Author Topic: Router Table Cabinet Build  (Read 1042 times)

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Offline lunchman

  • Posts: 123
Router Table Cabinet Build
« on: August 04, 2018, 04:13 PM »
I'm still in the middle of finishing the basement workshop, but after a lot of construction there comes a time when construction takes a back seat and projects need to get underway. The shop isn't huge (12 ft x 18 ft) but it beats having tools all over the garage and mostly unavailable, especially in the Winter. First order of business is a cabinet in that big empty area underneath the JessEm router table. The table is much better than the portable Bosch RA1181 benchtop table it replaces. The JessEm router lift is a treat to have.

The design is loosely based on the Kreg cabinet plans with mods from a YouTube video (Backyard Woodshop). I pretty much just measured, drew out some plans by hand and fit the cabinet parts in the space allowed within the JessEm table. There are two drawers on each side instead of the Kreg router bit holder pull outs from their plan. They're narrow at under 4" wide, but are 21" long. All construction is 3/4" and 1/2" Maple ply, drawer fronts are Poplar. I won't bore you with build details but will mention that the DF500 and TS55 got lots of use.

Since this is shop furniture, no dovetails, no fancy joinery. Butt joints with glue and brad nails. It ain't pretty but it's functional. There's a platform which the cabinet sits upon to bring the bottom up to the height of the lower frame member. The two drawer boxes were built with Dominoes. Pic of the cabinet innards:



(Yep, some burning with the TS55 so it got a new blade and the original was sent out for sharpening.)

And after fitting on the Poplar drawer fronts (yeah, I remembered to match the grain) :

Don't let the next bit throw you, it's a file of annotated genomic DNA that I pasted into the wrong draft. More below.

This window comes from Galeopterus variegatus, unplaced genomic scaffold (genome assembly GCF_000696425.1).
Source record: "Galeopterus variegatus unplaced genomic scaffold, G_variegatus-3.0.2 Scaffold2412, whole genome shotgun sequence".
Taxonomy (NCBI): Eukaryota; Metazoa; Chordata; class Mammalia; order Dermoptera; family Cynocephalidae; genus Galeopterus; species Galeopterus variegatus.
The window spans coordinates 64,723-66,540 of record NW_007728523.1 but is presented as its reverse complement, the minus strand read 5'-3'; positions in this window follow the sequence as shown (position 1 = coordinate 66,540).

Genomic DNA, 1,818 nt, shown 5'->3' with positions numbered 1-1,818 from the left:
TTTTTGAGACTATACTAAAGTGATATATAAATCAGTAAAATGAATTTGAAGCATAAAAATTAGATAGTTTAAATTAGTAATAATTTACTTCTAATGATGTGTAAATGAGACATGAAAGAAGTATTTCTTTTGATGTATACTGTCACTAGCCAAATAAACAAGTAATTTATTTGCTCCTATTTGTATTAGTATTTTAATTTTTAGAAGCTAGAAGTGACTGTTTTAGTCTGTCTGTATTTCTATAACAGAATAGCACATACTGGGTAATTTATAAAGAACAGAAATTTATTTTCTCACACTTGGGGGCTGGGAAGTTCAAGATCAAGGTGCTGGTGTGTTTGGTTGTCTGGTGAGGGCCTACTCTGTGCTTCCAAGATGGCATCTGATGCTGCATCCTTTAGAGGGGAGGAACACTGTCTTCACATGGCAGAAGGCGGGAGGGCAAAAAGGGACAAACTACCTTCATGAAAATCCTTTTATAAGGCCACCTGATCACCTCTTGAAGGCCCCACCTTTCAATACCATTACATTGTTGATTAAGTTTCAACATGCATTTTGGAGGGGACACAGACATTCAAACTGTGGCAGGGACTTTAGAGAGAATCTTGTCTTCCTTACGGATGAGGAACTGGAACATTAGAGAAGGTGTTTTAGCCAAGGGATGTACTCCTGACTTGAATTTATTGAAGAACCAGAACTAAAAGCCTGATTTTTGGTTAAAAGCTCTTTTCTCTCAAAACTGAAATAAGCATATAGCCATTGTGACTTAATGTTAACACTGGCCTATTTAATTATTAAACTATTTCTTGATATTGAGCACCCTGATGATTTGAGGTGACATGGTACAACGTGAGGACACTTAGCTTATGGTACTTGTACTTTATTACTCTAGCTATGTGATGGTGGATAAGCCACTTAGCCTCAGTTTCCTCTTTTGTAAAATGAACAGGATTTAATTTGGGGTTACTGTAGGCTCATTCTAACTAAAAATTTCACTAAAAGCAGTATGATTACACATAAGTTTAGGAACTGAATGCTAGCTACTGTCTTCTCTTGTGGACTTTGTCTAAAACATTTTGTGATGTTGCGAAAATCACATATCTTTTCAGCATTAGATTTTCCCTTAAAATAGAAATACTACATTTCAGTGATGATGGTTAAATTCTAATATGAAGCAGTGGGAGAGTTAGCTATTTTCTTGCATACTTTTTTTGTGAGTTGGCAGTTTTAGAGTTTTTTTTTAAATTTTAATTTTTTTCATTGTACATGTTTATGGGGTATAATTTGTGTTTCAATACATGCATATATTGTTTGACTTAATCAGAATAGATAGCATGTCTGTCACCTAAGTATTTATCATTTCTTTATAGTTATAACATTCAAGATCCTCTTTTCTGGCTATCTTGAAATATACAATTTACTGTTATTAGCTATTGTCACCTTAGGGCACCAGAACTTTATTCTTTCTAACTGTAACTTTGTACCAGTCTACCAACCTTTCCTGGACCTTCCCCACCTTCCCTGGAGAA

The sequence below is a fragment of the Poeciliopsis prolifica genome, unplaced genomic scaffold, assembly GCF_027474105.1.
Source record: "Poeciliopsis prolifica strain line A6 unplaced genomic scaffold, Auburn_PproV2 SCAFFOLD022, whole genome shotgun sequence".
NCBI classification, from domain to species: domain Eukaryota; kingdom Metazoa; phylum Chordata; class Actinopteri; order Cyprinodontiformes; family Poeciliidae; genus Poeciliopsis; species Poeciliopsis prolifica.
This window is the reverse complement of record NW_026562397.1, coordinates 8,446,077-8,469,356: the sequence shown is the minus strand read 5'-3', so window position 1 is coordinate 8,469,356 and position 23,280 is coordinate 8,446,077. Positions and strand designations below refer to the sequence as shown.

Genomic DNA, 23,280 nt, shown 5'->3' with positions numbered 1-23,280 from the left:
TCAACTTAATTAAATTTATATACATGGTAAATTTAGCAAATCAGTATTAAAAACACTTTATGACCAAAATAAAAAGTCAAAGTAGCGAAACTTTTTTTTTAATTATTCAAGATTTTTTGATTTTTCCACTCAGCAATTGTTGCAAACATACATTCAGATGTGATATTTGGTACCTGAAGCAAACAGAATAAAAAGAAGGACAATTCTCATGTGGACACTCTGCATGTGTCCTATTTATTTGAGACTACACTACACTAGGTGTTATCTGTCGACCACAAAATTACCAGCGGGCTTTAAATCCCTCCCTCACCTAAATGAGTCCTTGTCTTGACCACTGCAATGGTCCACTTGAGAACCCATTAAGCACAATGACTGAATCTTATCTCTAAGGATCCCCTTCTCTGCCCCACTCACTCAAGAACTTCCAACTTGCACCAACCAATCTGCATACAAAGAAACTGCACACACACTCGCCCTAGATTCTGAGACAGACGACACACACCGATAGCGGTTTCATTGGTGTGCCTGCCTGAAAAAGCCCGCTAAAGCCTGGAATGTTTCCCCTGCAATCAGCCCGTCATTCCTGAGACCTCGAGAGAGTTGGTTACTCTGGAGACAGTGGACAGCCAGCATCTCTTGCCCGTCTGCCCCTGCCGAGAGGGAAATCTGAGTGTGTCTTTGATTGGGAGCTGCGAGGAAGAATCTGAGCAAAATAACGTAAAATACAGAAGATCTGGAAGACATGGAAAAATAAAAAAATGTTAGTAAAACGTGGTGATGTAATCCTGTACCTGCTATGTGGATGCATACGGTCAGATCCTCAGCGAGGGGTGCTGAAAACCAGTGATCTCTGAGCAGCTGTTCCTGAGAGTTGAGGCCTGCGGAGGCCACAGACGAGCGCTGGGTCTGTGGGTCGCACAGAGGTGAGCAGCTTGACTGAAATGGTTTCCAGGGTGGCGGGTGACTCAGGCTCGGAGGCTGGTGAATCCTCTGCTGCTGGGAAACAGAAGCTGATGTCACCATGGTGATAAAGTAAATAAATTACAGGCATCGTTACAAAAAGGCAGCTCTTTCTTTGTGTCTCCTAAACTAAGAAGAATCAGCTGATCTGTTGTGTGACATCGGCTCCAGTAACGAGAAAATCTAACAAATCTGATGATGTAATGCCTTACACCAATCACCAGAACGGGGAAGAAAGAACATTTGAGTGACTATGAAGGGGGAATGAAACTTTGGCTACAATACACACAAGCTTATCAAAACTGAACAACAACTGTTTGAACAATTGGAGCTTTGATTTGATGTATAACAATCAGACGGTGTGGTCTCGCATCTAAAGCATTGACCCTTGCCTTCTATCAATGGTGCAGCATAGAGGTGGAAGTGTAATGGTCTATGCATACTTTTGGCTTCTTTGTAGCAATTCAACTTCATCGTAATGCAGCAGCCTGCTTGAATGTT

And fitted with handles:



There's a 4" dust collection port in the upper compartment connected to a T for DC from the router fence. I've not had enough time with it to see how well it works, but it's got to be a lot better than sweeping sawdust off the floor.

The drawer fronts will be finished with some light stain, tbd. I'm making use of a blotch control from Charles Neil Woodworking since this is Poplar and in the past it's stained poorly. We'll see. I'm hoping the blotch control does its job.

Thanks for checking out this post.

Regards,
-Dom

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Offline Dick Mahany

  • Posts: 384
Re: Router Table Cabinet Build
« Reply #1 on: August 04, 2018, 06:24 PM »
Great work. I especially like the clean and functional design and the excellent use of the space below the table.  It looks like it will be a joy to use, so have fun.  That table and frame look solid. Oh, and nice work matching the grain on the panels, I usually think of those fine details too late in the process for shop cabinets.

I built a Norm/NYW style router table many years ago and it is so handy being to have all of the bits organized and right at hand.   It incorporated a 4" dust port under the table with a wye spilt to a 2.5" port on the fence.  It worked pretty well, however depending on the operation and bit profile, sometimes the upper port needed more suction so I added a gate to throttle or even close off the 4" port sometimes.  I had to add holes in my front door to allow sufficient make up air to flow around the router body.  Your design may not need it, but I found those mods to help.


BTW...if you are concerned about stain and blotchiness, IMHO a simple clear coat lacquer would look great on that nice contrast of materials.
« Last Edit: August 04, 2018, 08:35 PM by Dick Mahany »

Offline SouthRider

  • Posts: 145
Re: Router Table Cabinet Build
« Reply #2 on: August 04, 2018, 07:41 PM »
Beautiful! Nice, clean, efficient!
"We, the willing, led by the unknowing, are doing the impossible, for the ungrateful. We have done so much, for so long, with so little, that we are now qualified to do almost anything, with nothing at all."

Offline lunchman

  • Posts: 123
Re: Router Table Cabinet Build
« Reply #3 on: August 06, 2018, 09:03 AM »
And finished! I'd say the blotch control did its job, the color is quite uniform across the faces. Whew! I'd never used this product before, but am glad I purchased it.

Minwax Early American stain, followed by a few coats of satin poly (hand applied). The Pro5 sander did a nice job between coats with 360 Granat.






Depending on how well the dust collection works (it's hooked up with a Rockler DustRite connector to my Jet Cyclone), I may need to add some 1/4" ply over the front top and rear of the router compartment since it's open to the router table, just to seal it a bit better.

One project down, time to get moving on others and finishing up the shop. I still have sanding and spackling to complete, not my favorite task.

-Dom